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MartyZ

Can I bring my guns to my cousins farm

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So my cousin just bought 50 acres of farm land in southern jersey. Assuming there are no "no discharge" ordinance and I have his full permission to shoot on his land. Can I transport my firearms to his house, and can I shoot on his land? Or does it have to be a designated shooting range? 

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I know that he can shoot on his property. My question is more about transporting to his land and me shooting my guns on his property since it's not a "range". With these idiotic NJ laws, I don't want to end up with legal issues. 

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I always thought you could because  it's a " place of practice". But this place of practice doesn't not meet the legal definition of a "place of practice". So, no you can't transport your guns to your cousin's property.

Instead, shoot his guns, replenish his ammo stash and give him some beer.

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this is nj. chances are good that you're probably gonna still have to stick to within the other (illegal) laws........as in you can't take your pistols there, but rifles are fine.

 in all honesty though, who the hell really knows?

 

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18 hours ago, MartyZ said:

So my cousin just bought 50 acres of farm land in southern jersey. Assuming there are no "no discharge" ordinance and I have his full permission to shoot on his land. Can I transport my firearms to his house, and can I shoot on his land? Or does it have to be a designated shooting range? 

Does he live somewhere on those 50 acres?  Did he build a berm or designate a patch of land as his range?

Don't be scared of your own shadow.  You wanna chat on the phone to go over this, just hit me with a PM with your phone number & best time to call.  There are ways to do this...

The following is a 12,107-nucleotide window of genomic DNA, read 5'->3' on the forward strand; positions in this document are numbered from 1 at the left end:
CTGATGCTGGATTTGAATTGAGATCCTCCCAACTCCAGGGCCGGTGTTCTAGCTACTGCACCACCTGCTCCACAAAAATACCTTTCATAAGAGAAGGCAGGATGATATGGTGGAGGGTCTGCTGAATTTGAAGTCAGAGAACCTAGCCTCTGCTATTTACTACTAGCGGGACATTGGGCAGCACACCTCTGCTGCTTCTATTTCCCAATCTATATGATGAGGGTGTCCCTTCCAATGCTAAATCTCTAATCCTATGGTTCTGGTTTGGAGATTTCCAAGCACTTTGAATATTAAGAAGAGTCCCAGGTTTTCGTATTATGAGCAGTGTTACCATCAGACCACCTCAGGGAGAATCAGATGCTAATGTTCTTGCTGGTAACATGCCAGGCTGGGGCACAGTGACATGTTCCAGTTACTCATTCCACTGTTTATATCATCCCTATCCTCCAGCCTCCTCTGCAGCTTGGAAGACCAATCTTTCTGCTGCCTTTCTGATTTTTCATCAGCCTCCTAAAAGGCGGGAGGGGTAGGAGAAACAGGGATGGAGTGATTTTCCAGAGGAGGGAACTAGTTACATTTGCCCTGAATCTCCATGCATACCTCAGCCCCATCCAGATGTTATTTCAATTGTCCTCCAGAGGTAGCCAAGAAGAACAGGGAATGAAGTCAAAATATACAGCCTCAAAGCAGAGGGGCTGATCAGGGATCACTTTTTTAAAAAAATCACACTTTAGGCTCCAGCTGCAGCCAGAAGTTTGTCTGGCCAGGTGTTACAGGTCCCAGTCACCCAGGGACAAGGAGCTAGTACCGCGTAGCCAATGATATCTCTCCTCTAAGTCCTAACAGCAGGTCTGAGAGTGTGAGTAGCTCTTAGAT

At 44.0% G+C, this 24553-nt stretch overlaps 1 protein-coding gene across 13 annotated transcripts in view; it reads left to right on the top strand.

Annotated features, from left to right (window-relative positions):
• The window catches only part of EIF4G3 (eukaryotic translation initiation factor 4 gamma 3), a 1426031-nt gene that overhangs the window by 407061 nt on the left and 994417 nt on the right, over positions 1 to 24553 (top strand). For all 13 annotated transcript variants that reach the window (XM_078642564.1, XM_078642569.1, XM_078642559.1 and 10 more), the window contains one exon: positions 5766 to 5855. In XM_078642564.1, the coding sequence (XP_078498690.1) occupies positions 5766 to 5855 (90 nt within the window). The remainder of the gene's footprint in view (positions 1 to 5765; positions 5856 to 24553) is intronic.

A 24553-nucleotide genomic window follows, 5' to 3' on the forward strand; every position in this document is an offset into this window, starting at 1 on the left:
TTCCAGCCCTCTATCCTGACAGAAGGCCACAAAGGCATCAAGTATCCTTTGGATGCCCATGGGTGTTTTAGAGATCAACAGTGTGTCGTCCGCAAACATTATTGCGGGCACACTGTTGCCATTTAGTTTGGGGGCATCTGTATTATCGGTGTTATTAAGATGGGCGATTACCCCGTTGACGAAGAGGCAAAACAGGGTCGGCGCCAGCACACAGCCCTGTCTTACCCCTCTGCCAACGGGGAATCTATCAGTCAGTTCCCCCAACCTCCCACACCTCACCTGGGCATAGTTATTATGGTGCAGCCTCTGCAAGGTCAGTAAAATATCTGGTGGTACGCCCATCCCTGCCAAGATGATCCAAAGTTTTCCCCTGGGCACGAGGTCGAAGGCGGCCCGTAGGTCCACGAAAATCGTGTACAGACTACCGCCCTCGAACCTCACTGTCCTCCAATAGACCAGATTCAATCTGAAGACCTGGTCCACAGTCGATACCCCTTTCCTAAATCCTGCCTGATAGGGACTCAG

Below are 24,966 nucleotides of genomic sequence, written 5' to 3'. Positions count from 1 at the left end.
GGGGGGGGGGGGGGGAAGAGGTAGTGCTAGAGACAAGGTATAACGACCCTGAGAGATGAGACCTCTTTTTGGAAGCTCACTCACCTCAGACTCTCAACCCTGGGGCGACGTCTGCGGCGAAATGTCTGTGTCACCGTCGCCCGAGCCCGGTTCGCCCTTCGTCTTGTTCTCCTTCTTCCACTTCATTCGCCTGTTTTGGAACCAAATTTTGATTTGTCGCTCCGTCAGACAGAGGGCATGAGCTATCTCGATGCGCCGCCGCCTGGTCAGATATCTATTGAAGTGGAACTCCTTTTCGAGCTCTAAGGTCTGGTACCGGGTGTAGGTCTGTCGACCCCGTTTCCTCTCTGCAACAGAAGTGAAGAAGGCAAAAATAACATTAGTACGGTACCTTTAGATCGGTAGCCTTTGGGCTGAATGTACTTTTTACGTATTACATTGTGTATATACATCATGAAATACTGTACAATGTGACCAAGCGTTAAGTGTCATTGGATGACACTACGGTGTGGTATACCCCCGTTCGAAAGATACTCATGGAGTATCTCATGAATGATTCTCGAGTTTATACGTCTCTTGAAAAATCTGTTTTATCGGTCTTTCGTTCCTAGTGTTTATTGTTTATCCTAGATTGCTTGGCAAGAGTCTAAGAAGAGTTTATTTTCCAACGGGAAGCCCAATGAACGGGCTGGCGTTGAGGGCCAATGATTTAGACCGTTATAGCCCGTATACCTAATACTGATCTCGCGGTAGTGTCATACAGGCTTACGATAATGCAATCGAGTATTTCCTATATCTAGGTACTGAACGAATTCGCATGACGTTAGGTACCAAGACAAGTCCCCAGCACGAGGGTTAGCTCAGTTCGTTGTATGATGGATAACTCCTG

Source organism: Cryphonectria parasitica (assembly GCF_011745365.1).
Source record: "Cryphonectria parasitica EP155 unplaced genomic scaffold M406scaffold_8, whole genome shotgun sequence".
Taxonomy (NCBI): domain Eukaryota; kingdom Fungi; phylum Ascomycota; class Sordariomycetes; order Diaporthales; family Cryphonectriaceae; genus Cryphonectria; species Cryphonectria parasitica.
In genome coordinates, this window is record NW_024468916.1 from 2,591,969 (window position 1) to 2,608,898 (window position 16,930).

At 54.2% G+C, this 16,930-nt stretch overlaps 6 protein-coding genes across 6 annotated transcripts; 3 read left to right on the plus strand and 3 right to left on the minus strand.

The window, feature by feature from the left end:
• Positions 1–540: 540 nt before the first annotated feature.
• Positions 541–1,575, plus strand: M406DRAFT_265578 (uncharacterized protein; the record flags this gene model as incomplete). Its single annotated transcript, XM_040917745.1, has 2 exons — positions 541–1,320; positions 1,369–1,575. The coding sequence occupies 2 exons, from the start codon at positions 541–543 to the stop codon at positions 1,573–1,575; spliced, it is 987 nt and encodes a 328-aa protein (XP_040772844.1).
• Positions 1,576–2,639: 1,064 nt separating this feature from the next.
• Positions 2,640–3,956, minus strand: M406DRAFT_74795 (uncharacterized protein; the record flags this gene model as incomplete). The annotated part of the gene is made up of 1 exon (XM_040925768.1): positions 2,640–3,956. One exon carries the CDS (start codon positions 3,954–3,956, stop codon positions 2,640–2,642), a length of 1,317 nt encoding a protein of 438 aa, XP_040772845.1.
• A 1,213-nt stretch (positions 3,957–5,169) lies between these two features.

Rosey

May be an image of text that says 'Marked Safe From Being Exposed to Extremeist Groups Today'

 

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I can relate some personal experience I had, but can't guarantee yours would be the same.

I had a friend who was the caretaker of a private facility on private land in NJ.  The facility was in a municipality that did NOT have a no-discharge ordinance.  This municipality is also extremely wealthy, not what I'd expect to be a "firearm friendly" town.

He secured permission from the owners to shoot there, in the form of a letter.

A couple of times a year he'd host "group shoots" at the facility.  I went to a couple.  There was one portion of the property that had a large hill that was used as berm/backstop for an impromptu range.

The first time I went the local police rolled up in 3 cars about half an hour after we started shooting.  Multiple neighboring homes on the borders of the property called in about all the gunfire.

Friend identified himself as the caretaker of the property, explained that he had permission from the owners to shoot there (showed the letter) and that there were no laws/ordinances prohibiting shooting there.

Police left without any further action.  Pistols and long guns were out and visibly obvious on our "range" tables.

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Some time ago I used to go shooting in some gravel pits.  I believe it was public land.  You would pick out an embankment to use as a backstop and shoot handguns and/or long guns.  The local police would drive by, check everyone was being safe and leave.  Never saw them bother anyone.

While this was years ago the same laws were in effect in NJ.  Reasonable deviation included stopping at a diner for lunch on the way home.

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He does live on the land, it's his primary residence, but no berm yet. He just bought it a month ago. I was planning on going down there ahead of time to help him put up a berm.